ANC secretary general Gwede Mantashe and his deputy Jessie Duarte were very clear on Tuesday. They were not, they said, attacking public protector Thuli Madonsela nor blaming her (or anyone, for that matter) for anything.
Both then proceeded to accuse Madonsela, in sometimes not particularly thinly veiled fashion, of:
- Leaking a letter she had written to President Jacob Zuma, and then laying that leak at the door of an unnamed senior ANC politician;
- Conspiring with the Economic Freedom Fighters, presumably with the intent of co-ordinating a public relations assault on Zuma;
- Having a personal vendetta of sorts against Zuma;
- Undermining Parliament and the Constitution;
- Smearing South Africa’s name abroad, or attempting to do so; and
- Needlessly spreading rumours, acting as a political entity, and in other ways doing her office grave disservice.
In a press conference nominally about the work of the party’s national working committee, the two leaders repeated the ANC’s demand that Madonsela name names on the leaked letter to Zuma, and said she must “do her work correctly and behave correctly”.
Mantashe reacted angrily to suggestions that the party was baiting Madonsela, and dismissed any suggestion that the ANC would seek to have her removed from her office before her (non-renewable) term ends in 2016.
Madonsela’s nuclear option
Even as the ANC officials were speaking, Madonsela took to Twitter via an account previously verified as hers and retweeted by the official account of her office. “We are in trouble when politicians meddle in the investigation processes and leak documents then cry foul,” Madonsela wrote. Adding: “Let’s face [the] truth. What’s embarrassing the country is attempts to subvert the rule of law [and] not administrative scrutiny.”
Although clearly upset at the accusations and insinuations, there was an important word Madonsela did not use; a word that would amount to her nuclear option: “contempt”.
Despite the efforts of Higher Education Minister Blade Nzimande, Zuma does not enjoy the protection of a lèse majesté or insult law. Madonsela, though, in terms of her investigations, does.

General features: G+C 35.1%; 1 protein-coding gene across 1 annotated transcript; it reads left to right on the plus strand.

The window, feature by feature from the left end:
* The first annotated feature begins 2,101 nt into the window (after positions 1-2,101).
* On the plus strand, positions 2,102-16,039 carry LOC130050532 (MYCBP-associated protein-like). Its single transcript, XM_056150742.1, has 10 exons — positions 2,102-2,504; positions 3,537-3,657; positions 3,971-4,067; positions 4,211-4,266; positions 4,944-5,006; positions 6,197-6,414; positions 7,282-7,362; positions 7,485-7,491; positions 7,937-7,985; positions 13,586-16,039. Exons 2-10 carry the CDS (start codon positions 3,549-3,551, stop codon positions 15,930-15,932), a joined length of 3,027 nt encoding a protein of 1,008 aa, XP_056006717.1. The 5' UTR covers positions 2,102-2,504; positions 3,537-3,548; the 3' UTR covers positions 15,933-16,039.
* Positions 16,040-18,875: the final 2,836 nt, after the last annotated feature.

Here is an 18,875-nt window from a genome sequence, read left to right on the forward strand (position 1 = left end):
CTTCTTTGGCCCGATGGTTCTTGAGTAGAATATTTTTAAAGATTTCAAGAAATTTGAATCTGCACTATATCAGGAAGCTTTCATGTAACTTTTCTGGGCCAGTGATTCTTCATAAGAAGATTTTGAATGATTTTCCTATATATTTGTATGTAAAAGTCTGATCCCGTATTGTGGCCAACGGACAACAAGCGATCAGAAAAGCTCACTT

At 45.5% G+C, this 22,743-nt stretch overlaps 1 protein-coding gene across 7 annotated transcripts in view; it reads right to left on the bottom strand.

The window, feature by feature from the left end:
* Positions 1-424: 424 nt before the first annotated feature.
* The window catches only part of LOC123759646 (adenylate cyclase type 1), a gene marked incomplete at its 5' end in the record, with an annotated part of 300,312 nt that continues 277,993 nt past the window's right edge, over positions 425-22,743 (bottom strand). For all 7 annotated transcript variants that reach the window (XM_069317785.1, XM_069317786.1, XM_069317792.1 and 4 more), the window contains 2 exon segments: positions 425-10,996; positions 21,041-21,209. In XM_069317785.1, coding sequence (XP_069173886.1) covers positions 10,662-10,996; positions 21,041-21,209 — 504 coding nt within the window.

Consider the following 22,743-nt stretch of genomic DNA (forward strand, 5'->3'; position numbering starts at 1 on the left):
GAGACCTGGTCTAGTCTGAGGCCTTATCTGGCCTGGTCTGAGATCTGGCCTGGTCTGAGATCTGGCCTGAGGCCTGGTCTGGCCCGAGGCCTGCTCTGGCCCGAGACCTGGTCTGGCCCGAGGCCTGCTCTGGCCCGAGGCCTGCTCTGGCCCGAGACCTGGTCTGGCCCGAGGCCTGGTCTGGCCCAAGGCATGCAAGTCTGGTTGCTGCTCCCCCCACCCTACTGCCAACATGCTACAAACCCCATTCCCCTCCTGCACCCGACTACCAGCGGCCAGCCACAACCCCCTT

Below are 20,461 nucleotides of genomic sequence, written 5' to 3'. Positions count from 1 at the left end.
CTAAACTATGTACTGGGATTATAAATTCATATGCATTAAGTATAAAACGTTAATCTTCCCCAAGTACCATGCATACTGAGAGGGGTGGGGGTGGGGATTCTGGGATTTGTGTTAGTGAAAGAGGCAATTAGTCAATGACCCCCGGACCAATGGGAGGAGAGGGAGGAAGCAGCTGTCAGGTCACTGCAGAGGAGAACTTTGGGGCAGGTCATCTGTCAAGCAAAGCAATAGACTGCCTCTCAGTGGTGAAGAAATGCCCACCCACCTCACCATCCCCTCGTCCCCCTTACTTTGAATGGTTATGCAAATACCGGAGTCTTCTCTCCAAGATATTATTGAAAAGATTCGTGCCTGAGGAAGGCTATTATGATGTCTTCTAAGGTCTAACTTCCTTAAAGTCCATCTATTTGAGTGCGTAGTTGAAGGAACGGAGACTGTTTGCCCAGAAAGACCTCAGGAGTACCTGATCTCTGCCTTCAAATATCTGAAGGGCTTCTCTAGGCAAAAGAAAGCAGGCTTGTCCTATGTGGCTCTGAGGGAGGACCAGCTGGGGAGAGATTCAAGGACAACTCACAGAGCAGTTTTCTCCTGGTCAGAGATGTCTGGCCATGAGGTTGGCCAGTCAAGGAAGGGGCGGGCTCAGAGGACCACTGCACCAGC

In many respects, the public protector is treated as a judge in the high court, and in law it is clearly spelled out: insult to the public protector (or her deputy) is punishable by a fine or jail time, as is doing anything around an investigation that “if the said investigation had been proceedings in a court of law, would have constituted contempt”.
The Constitutional Court has limited the scope of contempt of court, but has been clear that accusing a court of bias or ulterior motive should come with a conviction. In the state vs Russel Mamabolo in 2001, Justice Albie Sachs added a caution to a majority judgement that seems eerily applicable to the ANC’s statements on Madonsela.
Provoking “real prejudice”, Sachs said, should be the true test for contempt of a court.
“Thus, it could be part of a wider campaign to promote defiance of the law or to challenge the legitimacy of the constitutional state. Or, more specifically, it could be connected to attempts by persons such as warlords or drug lords to achieve de facto immunity for themselves … [To] call a judge a crook in circumstances where the public is likely to give credence to such allegation, is effectively to challenge and undermine the capacity of that judge to continue with the function of impartial adjudication.”
ANC crossing the line
If contempt of the public protector requires accusing her of bias in a finding, the ANC – and Mantashe in particular – may have crossed the line on Tuesday. Mantashe said Madonsela had made a “personal project” out of Zuma, and that her intention was to “discredit the ANC”. Duarte, on the other hand, said Madonsela was “populist”.
Alongside insinuations of politically-driven conspiracy that could arguably amount to an attempt to buy immunity for a president accused by Madonsela of ethical breaches and undue personal benefit, or of preventing her from doing her job in future when it comes to high-ranking ANC members.
Madonsela has recently raised the possibility of using contempt proceedings, but in relation to a subpoena to Communications Minister Faith Muthambi on the appointment of SABC chief operating officer Hlaudi Motsoeneng, not Nkandla.